There is no requirement to wait a certain time period before applying. The SSDI process can take government claims examiners several months just to review claimants' initial applications. In some cases, review of your SSDI application and appeals can take two or more years. "The Social Security disability application process takes time, so it's important that you begin sooner rather than later," said Bueltemann. "Keep in mind, a representative like Allsup can help you determine whether you are likely to qualify."
Why should I get a representative for SSDI benefits?
A representative like Allsup can help you find out before you apply if you are likely to qualify for SSDI benefits. In addition, you are more likely to get your SSDI benefits faster. Allsup is able to help more customers receive their SSDI awards with their initial applications (54 percent compared to 35 percent national average). You can avoid waiting in Social Security telephone and office lines. Your representative also assists with paper work, compiling medical documentation and work history. When it comes to the cost, note that Allsup does not charge any fees unless someone's SSDI claim is awarded, and that fee is set by the SSA.
In addition, Allsup provides representation through all stages of the application, denial and appeal process. "Many people are not aware that they can have representation for their application from the beginning," said Bueltemann. "Your application may be denied and appealed several times. By the time applicants reach the hearing level, 90 percent have a representative on their side. "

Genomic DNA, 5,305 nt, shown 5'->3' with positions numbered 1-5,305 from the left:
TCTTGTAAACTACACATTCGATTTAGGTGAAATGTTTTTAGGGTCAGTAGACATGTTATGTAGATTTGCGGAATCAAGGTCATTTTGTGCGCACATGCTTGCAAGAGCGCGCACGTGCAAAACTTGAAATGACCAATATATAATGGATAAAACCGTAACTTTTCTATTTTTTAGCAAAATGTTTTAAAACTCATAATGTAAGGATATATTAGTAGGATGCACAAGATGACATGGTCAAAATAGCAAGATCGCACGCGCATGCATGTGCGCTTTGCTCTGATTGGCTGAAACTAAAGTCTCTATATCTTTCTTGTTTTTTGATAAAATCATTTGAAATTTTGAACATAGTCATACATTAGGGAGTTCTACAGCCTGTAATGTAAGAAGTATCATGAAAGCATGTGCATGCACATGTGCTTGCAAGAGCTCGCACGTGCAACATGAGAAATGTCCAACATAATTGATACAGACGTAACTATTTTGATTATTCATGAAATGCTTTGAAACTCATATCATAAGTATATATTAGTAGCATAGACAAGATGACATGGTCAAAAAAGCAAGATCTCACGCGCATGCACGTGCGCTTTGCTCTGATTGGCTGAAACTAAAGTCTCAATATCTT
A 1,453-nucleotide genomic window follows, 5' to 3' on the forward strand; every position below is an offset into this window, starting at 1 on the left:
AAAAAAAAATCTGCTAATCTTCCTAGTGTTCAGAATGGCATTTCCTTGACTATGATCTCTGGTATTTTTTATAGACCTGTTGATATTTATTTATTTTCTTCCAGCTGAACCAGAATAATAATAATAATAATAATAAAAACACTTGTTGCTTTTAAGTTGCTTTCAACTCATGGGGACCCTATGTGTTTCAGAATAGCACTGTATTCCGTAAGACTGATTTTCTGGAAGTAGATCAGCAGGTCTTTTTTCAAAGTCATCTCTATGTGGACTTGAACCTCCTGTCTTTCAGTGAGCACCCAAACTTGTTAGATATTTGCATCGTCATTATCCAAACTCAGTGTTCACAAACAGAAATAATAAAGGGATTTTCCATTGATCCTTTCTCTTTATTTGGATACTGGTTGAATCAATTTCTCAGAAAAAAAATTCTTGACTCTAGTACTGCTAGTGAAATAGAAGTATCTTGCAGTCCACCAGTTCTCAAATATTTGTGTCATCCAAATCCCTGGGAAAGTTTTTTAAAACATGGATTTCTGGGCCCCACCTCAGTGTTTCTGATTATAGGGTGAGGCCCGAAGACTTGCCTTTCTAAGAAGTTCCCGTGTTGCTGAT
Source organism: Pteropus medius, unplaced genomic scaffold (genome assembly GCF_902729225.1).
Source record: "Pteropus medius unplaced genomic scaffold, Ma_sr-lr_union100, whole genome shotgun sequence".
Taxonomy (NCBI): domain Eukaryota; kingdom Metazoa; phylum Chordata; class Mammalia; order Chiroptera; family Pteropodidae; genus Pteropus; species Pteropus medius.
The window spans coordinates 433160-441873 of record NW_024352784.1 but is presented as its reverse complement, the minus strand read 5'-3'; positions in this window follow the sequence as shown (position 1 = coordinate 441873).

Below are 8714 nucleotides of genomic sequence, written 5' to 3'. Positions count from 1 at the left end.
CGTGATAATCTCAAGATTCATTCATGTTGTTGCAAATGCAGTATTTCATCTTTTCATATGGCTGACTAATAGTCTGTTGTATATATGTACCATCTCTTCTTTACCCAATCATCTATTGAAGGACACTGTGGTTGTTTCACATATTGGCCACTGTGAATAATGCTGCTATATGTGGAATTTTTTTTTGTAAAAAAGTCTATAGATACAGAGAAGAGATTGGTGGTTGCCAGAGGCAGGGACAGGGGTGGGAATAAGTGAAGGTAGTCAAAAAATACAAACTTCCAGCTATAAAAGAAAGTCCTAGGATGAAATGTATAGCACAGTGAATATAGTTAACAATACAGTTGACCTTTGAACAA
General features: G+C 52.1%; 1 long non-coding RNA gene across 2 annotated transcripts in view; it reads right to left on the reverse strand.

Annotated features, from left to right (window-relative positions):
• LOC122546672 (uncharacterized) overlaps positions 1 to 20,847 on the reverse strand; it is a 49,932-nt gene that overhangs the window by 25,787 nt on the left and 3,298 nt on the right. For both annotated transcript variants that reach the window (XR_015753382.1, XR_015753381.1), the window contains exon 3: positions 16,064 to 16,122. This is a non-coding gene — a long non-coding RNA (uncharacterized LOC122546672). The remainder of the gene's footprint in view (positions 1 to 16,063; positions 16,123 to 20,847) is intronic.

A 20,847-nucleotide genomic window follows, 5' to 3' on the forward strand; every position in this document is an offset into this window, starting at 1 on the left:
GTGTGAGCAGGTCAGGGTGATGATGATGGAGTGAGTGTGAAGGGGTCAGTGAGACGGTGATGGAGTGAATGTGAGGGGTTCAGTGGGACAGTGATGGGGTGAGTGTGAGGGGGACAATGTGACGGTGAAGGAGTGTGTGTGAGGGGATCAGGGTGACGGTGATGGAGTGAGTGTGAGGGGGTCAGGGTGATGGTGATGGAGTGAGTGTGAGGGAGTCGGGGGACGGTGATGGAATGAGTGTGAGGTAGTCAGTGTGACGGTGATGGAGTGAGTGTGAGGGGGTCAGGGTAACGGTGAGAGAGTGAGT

What should I do if I've already been denied benefits?
The Social Security Administration denies two-thirds of all initial applications. For thousands of people who have already attempted their SSDI application on their own, the denial is frustrating. But they still have the opportunity to get representation. If your SSDI application has reached the hearing level, an experienced Allsup representative will prepare you for and represent you at the hearing, no matter where you live. In addition, nearly 70 percent of Allsup customers whose cases reach the hearing level do not have to attend a hearing because Allsup requests an on-the-record decision and presents the judge with a well-developed claim file prior to a hearing.
These are just a few of the common questions people have about applying for SSDI benefits.
"Allsup professionals specialize in the SSDI process, and we have heard and answered hundreds of questions from our customers over the years," said Bueltemann. "We are driven to be the experts in this process, serving our customers and helping them to receive the benefits they deserve as smoothly and quickly as possible so they can concentrate on other aspects of their lives."
Find more information and answers to other frequently asked questions about Social Security disability on Allsup.com. To reach someone directly, you can contact the Disability Evaluation Center at (800) 279-4357.
Allsup is a nationwide provider of Social Security disability, Medicare and workers' compensation services for individuals, employers and insurance carriers. Celebrating its 25th anniversary in 2009, Allsup employs more than 580 professionals who deliver specialized services supporting people with disabilities and seniors so they may lead lives that are as financially secure and as healthy as possible. The company is based in Belleville, Ill., near St. Louis. For more information, visit http://www.Allsup.com.